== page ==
It can't face the future until it takes an unflinching look at its pastby Afua Hirsch / March 16, 2017 / Leave a comment
Wembley, in north London, is one of the capital’s most diverse and congested corners; a cacophony of intersecting shopping malls, ethnic minority grocery stores, tube lines, traffic gridlock and 24-hour commuters. But at the turn of the 20th century, it was just a quiet civil parish on the edge of the countryside. Things changed, irreversibly, here in 1922, when construction begun on a project unlike any other—the 56 nation, 216-acre, £12m British Empire Exhibition, the “biggest fair Britain had ever known.”
The British government had briefly neglected its pro-Empire PR machine in the aftermath of the First World War, but it was kicked decisively back into action with this 1924 bonanza of imperial propaganda. This vast project included a Palace of Engineering six times the size of Trafalgar Square, a statue of the Prince of Wales made of Canadian butter, a reconstruction of the tomb of Tutankhamun, and Tibetan trumpeters.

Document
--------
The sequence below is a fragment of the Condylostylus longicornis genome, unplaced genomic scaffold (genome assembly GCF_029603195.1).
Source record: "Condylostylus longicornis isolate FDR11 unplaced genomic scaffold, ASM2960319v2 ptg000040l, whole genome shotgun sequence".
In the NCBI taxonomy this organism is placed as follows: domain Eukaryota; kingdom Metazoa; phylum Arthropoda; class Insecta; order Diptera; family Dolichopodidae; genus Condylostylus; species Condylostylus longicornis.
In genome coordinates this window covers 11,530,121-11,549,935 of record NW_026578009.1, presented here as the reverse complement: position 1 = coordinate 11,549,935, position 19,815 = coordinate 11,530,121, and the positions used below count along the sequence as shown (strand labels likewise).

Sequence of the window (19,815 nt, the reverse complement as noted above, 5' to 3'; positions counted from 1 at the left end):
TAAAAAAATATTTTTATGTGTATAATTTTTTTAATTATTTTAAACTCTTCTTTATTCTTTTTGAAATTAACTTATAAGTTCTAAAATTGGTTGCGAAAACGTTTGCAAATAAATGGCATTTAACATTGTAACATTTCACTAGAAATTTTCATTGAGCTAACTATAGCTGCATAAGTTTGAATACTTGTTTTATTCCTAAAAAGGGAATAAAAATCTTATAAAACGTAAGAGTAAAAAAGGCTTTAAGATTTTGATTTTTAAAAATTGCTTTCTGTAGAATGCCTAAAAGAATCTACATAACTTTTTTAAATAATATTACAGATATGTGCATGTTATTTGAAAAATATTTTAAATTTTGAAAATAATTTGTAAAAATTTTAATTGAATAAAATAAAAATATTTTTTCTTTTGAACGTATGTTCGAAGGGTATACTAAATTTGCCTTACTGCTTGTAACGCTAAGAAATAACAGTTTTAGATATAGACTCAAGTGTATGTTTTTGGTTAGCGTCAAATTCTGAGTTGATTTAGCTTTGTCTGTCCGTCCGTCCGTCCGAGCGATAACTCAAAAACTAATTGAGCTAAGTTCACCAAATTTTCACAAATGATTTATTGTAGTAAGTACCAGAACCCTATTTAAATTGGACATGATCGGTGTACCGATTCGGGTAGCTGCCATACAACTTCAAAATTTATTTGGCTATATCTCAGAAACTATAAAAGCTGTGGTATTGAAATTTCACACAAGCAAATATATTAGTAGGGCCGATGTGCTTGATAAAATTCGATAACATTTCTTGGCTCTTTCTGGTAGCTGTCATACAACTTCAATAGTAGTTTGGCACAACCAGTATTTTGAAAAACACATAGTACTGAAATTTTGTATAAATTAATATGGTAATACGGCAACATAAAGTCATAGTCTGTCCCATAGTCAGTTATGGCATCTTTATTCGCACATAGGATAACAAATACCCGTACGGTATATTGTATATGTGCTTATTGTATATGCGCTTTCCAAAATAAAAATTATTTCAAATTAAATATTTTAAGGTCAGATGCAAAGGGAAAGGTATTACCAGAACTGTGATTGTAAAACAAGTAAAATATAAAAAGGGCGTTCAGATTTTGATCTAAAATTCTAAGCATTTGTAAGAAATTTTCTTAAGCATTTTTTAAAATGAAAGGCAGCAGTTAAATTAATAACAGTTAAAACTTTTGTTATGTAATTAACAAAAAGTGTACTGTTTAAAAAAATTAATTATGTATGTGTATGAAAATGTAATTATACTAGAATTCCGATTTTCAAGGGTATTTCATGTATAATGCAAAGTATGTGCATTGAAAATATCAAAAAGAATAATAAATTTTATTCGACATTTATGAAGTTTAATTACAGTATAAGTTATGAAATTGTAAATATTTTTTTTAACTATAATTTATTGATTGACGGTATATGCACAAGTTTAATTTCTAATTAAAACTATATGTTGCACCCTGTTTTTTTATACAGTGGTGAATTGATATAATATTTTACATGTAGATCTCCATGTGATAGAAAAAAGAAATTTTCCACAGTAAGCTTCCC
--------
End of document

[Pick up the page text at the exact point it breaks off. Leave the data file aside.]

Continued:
Nothing, however, was more telling than the West African display. This covered a crucial economic link in the Empire. The Gold Coast (now Ghana) where my mother was born, was the colony which made the slaves, who made the sugar and cotton, which made the industrial revolution. At the time of the exhibition, it was still a highly lucrative source of gold and cocoa. By the time of the Second World War, it was the combined resources of the colonies that would repay Britain’s war debt to America. But there was, of course, no art, literature or invention on display: this section was nothing more than a bunch of mud huts. Craftsmen and bare-breasted women from the Gold Coast, Sierra Leone and Nigeria were put on display, not unlike animals in a zoo, and elsewhere it provided a source of entertainment. “There you will find me in a costume gay,” sang a dance-hall musician, “in charge of the girls from Africa. All they wear is beads and a grin; that is where the exhibition comes in.”